The crowd listens as Kate Brogan, vice president of public affairs at Maine Family Planning, speaks at a Planned Parenthood rally in Portland's Monument Square on Tuesday. Credit: Troy R. Bennett | BDN

A federal judge in Maine on Wednesday refused to block Trump administration regulations that would limit what federally funded health care providers can tell patients about accessing abortion services and require that facilities offering abortion services be physically separated from facilities offering other reproductive health care services.

U.S. District Judge Lance Walker refused to issue a preliminary injunction to keep new rules from being implemented in Maine, setting the stage for arguments over the issue before the U.S. Supreme Court during its next term.

Maine Family Planning and the national Center for Reproductive Rights said that Walker’s decision and the Trump administration’s rules would jeopardize Maine Family Planning’s clinics, which provide reproductive health care services to low-income and rural communities.

“With this ruling, 85 percent of abortion clinics in the state of Maine are in jeopardy,” the organization said of Walker’s decision.

Federal law prohibits federal funds from being used to perform abortions. Title X funds pay for family planning and other preventive health care services for low-income and uninsured people.

Maine Family Planning in March sued the U.S. Department of Health and Human Services in U.S. District Court in Bangor. The suit became one of a handful of legal actions pending in federal courts around the country seeking to keep what opponents have called a “gag rule” from going into effect, according to George Hill, president and CEO of Maine Family Planning.

The Trump administration rule would prevent doctors and nurses at facilities that receive federal funding from discussing abortion with pregnant patients or referring them to abortion providers even if they ask questions about abortion services, according to the complaint. The plan also would require that abortion services be separated physically from other reproductive health care services — a provision referred to as the “separation” rule. Title X recipients that violated the rule could lose their federal funds.

Walker heard oral arguments on the motion for an injunction in April. Before he could rule, U.S. District Judge Stanley Bastian in Yakima, Washington, granted a preliminary injunction in response to lawsuits from the state of Washington and the National Family Planning and Reproductive Health Association, among others. The order was nationwide in scope, barring the U.S. Department of Health and Human Services from implementing the administration’s rule entirely and preserving the status quo.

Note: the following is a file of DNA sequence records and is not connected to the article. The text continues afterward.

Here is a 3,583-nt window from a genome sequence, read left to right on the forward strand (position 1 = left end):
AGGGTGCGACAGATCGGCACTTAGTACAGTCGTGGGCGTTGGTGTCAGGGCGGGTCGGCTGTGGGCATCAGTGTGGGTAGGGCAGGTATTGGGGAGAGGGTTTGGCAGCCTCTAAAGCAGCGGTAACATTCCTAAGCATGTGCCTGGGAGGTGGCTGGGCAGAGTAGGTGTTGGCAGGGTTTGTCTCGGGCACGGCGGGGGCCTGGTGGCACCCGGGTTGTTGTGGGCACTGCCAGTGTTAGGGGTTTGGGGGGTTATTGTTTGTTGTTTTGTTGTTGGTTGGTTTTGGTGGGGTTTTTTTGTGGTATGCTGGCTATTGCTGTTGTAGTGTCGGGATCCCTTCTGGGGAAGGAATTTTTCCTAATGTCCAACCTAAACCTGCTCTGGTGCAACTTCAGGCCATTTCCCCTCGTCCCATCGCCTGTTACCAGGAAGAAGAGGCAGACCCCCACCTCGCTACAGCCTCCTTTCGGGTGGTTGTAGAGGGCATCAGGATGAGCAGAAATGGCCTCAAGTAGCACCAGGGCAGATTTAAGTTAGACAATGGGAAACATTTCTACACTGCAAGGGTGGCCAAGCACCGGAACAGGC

The Washington ruling put the action in Maine on hold. But on June 21, it was revived after a three-judge panel of the 9th U.S. Circuit Court of Appeals in San Francisco overruled the federal judge in Washington and other western states. That panel called the rules “reasonable” and allowed them to take effect.

Walker, who was appointed by President Donald Trump and confirmed by the Senate last year, said that requiring a physical separation between reproductive health care clinics and abortion clinics “is a rational way to administer the Title X federal spending program, given the prohibition against utilization of program funds in programs that offer abortion as a method of family planning.”

The judge concluded that patients who found family planning clinics also could find abortion services.

“While neither Title X program providers nor their support staff can direct abortion traffic to abortion providers, it would seem likely that the patient would be able to find her way to available abortion services (including at another Maine Family Planning location), much in the same way that she likely first accessed Maine Family Planning’s Title X program,” Walker said. “This could be by means of the Internet, including a webpage maintained by Maine Family Planning that is not affiliated with the Title X program, or it could be by means of state or local public health announcements, third-party information campaigns, or word-of-mouth.”

In addition, Walker said that Maine Family Planning had not shown that it was likely to succeed on the merits of the case — the legal requirement for issuing a preliminary injunction.

“Instead, the court simply concludes — on a preliminary and non-final basis — that plaintiffs have failed to meet the burden required by law for preliminary injunctive relief to issue,” Walker wrote in the 61-page decision. It isn’t the role of a federal judge to assess “the wisdom of public policy as the Oracle of Delphi heroically saving the republic from the product of its own democratic process,” Walker wrote. “The exercise of sound judicial review must be hallmarked by restraint.”

Attorneys with the Department of Justice in Washington, D.C. represented DHHS. It is the practice of its attorneys not to comment on pending litigation.